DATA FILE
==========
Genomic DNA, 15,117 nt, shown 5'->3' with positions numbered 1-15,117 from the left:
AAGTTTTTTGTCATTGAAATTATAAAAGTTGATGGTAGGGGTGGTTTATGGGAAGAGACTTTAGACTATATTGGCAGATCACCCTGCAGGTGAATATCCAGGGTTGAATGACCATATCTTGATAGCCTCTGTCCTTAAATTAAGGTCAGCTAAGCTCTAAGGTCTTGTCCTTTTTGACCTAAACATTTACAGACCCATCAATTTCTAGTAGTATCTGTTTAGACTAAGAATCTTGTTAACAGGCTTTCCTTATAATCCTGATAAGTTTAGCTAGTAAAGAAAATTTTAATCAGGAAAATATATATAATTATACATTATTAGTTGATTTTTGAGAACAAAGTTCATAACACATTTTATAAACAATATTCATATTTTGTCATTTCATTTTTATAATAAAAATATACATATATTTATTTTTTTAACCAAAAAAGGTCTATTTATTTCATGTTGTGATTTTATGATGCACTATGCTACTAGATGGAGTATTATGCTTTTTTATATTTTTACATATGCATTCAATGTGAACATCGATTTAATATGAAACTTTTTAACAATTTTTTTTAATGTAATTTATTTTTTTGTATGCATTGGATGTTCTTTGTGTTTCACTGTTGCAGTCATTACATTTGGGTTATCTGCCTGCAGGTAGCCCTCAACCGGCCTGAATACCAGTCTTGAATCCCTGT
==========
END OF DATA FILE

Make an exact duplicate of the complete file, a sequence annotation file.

Genomic DNA, 15,117 nt, shown 5'->3' with positions numbered 1-15,117 from the left:
AAGTTTTTTGTCATTGAAATTATAAAAGTTGATGGTAGGGGTGGTTTATGGGAAGAGACTTTAGACTATATTGGCAGATCACCCTGCAGGTGAATATCCAGGGTTGAATGACCATATCTTGATAGCCTCTGTCCTTAAATTAAGGTCAGCTAAGCTCTAAGGTCTTGTCCTTTTTGACCTAAACATTTACAGACCCATCAATTTCTAGTAGTATCTGTTTAGACTAAGAATCTTGTTAACAGGCTTTCCTTATAATCCTGATAAGTTTAGCTAGTAAAGAAAATTTTAATCAGGAAAATATATATAATTATACATTATTAGTTGATTTTTGAGAACAAAGTTCATAACACATTTTATAAACAATATTCATATTTTGTCATTTCATTTTTATAATAAAAATATACATATATTTATTTTTTTAACCAAAAAAGGTCTATTTATTTCATGTTGTGATTTTATGATGCACTATGCTACTAGATGGAGTATTATGCTTTTTTATATTTTTACATATGCATTCAATGTGAACATCGATTTAATATGAAACTTTTTAACAATTTTTTTTAATGTAATTTATTTTTTTGTATGCATTGGATGTTCTTTGTGTTTCACTGTTGCAGTCATTACATTTGGGTTATCTGCCTGCAGGTAGCCCTCAACCGGCCTGAATACCAGTCTTGAATCCCTGT